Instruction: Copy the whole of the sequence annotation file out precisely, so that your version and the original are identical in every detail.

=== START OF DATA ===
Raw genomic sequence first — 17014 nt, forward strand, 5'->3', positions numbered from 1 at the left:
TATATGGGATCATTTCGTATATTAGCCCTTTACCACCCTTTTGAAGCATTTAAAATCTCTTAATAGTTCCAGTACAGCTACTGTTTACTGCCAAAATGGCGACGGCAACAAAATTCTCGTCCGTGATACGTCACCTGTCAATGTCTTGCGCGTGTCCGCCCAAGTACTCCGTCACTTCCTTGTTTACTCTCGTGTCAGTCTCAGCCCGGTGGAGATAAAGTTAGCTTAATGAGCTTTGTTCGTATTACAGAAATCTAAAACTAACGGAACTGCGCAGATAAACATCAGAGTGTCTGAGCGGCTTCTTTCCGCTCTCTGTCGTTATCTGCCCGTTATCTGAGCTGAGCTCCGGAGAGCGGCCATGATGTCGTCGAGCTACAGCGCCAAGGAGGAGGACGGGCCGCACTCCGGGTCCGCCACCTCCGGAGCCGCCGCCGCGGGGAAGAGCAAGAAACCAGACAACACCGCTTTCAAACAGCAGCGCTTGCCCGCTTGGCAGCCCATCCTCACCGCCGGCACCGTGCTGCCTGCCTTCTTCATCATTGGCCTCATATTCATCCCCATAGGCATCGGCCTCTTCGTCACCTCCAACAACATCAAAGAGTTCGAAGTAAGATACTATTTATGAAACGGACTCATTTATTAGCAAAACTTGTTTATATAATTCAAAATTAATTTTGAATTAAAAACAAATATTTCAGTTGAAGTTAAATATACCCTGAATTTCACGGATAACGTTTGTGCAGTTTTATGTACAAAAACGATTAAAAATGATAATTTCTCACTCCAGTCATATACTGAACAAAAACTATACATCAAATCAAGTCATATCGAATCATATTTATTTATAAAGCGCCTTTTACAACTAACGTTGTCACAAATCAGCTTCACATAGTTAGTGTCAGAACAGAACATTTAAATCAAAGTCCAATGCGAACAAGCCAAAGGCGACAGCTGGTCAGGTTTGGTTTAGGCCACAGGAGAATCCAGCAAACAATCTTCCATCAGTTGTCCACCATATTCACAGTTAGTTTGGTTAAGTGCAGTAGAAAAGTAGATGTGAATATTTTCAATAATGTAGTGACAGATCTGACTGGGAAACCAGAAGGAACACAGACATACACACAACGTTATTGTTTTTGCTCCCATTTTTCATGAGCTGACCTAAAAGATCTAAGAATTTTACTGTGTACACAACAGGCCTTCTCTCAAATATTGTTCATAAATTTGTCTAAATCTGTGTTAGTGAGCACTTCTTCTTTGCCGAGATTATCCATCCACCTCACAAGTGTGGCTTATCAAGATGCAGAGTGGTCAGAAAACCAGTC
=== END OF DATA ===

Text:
Raw genomic sequence first — 17014 nt, forward strand, 5'->3', positions numbered from 1 at the left:
TATATGGGATCATTTCGTATATTAGCCCTTTACCACCCTTTTGAAGCATTTAAAATCTCTTAATAGTTCCAGTACAGCTACTGTTTACTGCCAAAATGGCGACGGCAACAAAATTCTCGTCCGTGATACGTCACCTGTCAATGTCTTGCGCGTGTCCGCCCAAGTACTCCGTCACTTCCTTGTTTACTCTCGTGTCAGTCTCAGCCCGGTGGAGATAAAGTTAGCTTAATGAGCTTTGTTCGTATTACAGAAATCTAAAACTAACGGAACTGCGCAGATAAACATCAGAGTGTCTGAGCGGCTTCTTTCCGCTCTCTGTCGTTATCTGCCCGTTATCTGAGCTGAGCTCCGGAGAGCGGCCATGATGTCGTCGAGCTACAGCGCCAAGGAGGAGGACGGGCCGCACTCCGGGTCCGCCACCTCCGGAGCCGCCGCCGCGGGGAAGAGCAAGAAACCAGACAACACCGCTTTCAAACAGCAGCGCTTGCCCGCTTGGCAGCCCATCCTCACCGCCGGCACCGTGCTGCCTGCCTTCTTCATCATTGGCCTCATATTCATCCCCATAGGCATCGGCCTCTTCGTCACCTCCAACAACATCAAAGAGTTCGAAGTAAGATACTATTTATGAAACGGACTCATTTATTAGCAAAACTTGTTTATATAATTCAAAATTAATTTTGAATTAAAAACAAATATTTCAGTTGAAGTTAAATATACCCTGAATTTCACGGATAACGTTTGTGCAGTTTTATGTACAAAAACGATTAAAAATGATAATTTCTCACTCCAGTCATATACTGAACAAAAACTATACATCAAATCAAGTCATATCGAATCATATTTATTTATAAAGCGCCTTTTACAACTAACGTTGTCACAAATCAGCTTCACATAGTTAGTGTCAGAACAGAACATTTAAATCAAAGTCCAATGCGAACAAGCCAAAGGCGACAGCTGGTCAGGTTTGGTTTAGGCCACAGGAGAATCCAGCAAACAATCTTCCATCAGTTGTCCACCATATTCACAGTTAGTTTGGTTAAGTGCAGTAGAAAAGTAGATGTGAATATTTTCAATAATGTAGTGACAGATCTGACTGGGAAACCAGAAGGAACACAGACATACACACAACGTTATTGTTTTTGCTCCCATTTTTCATGAGCTGACCTAAAAGATCTAAGAATTTTACTGTGTACACAACAGGCCTTCTCTCAAATATTGTTCATAAATTTGTCTAAATCTGTGTTAGTGAGCACTTCTTCTTTGCCGAGATTATCCATCCACCTCACAAGTGTGGCTTATCAAGATGCAGAGTGGTCAGAAAACCAGTC